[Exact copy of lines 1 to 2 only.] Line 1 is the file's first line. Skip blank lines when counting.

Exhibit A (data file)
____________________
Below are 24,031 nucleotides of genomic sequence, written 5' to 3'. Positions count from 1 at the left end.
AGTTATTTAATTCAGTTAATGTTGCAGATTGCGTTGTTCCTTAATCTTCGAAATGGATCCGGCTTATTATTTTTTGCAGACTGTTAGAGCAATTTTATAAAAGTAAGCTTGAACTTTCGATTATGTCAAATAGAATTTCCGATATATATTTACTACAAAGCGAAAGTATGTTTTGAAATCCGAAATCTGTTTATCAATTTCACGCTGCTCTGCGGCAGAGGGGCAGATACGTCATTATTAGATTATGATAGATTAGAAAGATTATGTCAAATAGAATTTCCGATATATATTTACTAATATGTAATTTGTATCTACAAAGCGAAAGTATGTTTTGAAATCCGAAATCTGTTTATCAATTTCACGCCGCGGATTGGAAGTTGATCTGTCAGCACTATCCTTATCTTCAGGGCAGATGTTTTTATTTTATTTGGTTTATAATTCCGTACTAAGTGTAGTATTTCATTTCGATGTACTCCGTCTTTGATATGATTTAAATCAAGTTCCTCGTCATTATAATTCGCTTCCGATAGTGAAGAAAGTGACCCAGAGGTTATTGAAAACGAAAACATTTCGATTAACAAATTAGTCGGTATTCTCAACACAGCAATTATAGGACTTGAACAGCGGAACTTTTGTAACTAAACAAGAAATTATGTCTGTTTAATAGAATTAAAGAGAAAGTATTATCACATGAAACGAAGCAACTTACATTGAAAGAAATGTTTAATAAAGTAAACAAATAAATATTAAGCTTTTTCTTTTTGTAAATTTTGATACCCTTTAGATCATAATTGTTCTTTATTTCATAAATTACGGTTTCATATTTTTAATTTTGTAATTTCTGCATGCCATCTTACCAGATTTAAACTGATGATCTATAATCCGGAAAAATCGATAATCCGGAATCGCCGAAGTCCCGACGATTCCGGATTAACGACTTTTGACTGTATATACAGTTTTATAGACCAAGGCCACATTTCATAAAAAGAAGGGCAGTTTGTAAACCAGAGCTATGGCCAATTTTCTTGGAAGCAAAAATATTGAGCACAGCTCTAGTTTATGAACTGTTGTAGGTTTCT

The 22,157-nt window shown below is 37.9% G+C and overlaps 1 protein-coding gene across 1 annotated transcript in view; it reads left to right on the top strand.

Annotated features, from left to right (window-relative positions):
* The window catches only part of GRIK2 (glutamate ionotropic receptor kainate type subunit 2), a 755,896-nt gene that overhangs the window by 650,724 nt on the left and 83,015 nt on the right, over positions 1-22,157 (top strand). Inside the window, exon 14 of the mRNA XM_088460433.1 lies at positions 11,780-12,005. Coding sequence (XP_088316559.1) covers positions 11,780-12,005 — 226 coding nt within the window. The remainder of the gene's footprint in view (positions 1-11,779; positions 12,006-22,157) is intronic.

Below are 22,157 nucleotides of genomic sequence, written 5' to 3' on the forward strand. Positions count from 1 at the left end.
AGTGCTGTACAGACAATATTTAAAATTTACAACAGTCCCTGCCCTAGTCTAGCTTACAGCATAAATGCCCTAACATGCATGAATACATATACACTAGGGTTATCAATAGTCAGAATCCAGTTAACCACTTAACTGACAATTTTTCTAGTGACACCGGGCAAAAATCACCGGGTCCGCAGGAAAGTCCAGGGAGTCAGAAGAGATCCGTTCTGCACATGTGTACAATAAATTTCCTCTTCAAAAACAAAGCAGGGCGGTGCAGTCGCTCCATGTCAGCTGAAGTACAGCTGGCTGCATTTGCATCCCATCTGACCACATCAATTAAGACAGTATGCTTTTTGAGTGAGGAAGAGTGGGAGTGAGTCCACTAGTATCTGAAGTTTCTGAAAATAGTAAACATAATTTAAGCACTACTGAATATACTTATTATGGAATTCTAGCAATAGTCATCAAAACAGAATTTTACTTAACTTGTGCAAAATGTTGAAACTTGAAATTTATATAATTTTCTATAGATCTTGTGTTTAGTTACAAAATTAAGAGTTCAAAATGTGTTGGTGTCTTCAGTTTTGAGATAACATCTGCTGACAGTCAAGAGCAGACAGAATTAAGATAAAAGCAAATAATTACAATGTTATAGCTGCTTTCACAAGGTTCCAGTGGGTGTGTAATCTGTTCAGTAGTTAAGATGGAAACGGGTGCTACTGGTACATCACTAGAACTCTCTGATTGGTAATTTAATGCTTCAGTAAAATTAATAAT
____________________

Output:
Below are 24,031 nucleotides of genomic sequence, written 5' to 3'. Positions count from 1 at the left end.
AGTTATTTAATTCAGTTAATGTTGCAGATTGCGTTGTTCCTTAATCTTCGAAATGGATCCGGCTTATTATTTTTTGCAGACTGTTAGAGCAATTTTATAAAAGTAAGCTTGAACTTTCGATTATGTCAAATAGAATTTCCGATATATATTTACTACAAAGCGAAAGTATGTTTTGAAATCCGAAATCTGTTTATCAATTTCACGCTGCTCTGCGGCAGAGGGGCAGATACGTCATTATTAGATTATGATAGATTAGAAAGATTATGTCAAATAGAATTTCCGATATATATTTACTAATATGTAATTTGTATCTACAAAGCGAAAGTATGTTTTGAAATCCGAAATCTGTTTATCAATTTCACGCCGCGGATTGGAAGTTGATCTGTCAGCACTATCCTTATCTTCAGGGCAGATGTTTTTATTTTATTTGGTTTATAATTCCGTACTAAGTGTAGTATTTCATTTCGATGTACTCCGTCTTTGATATGATTTAAATCAAGTTCCTCGTCATTATAATTCGCTTCCGATAGTGAAGAAAGTGACCCAGAGGTTATTGAAAACGAAAACATTTCGATTAACAAATTAGTCGGTATTCTCAACACAGCAATTATAGGACTTGAACAGCGGAACTTTTGTAACTAAACAAGAAATTATGTCTGTTTAATAGAATTAAAGAGAAAGTATTATCACATGAAACGAAGCAACTTACATTGAAAGAAATGTTTAATAAAGTAAACAAATAAATATTAAGCTTTTTCTTTTTGTAAATTTTGATACCCTTTAGATCATAATTGTTCTTTATTTCATAAATTACGGTTTCATATTTTTAATTTTGTAATTTCTGCATGCCATCTTACCAGATTTAAACTGATGATCTATAATCCGGAAAAATCGATAATCCGGAATCGCCGAAGTCCCGACGATTCCGGATTAACGACTTTTGACTGTATATACAGTTTTATAGACCAAGGCCACATTTCATAAAAAGAAGGGCAGTTTGTAAACCAGAGCTATGGCCAATTTTCTTGGAAGCAAAAATATTGAGCACAGCTCTAGTTTATGAACTGTTGTAGGTTTCT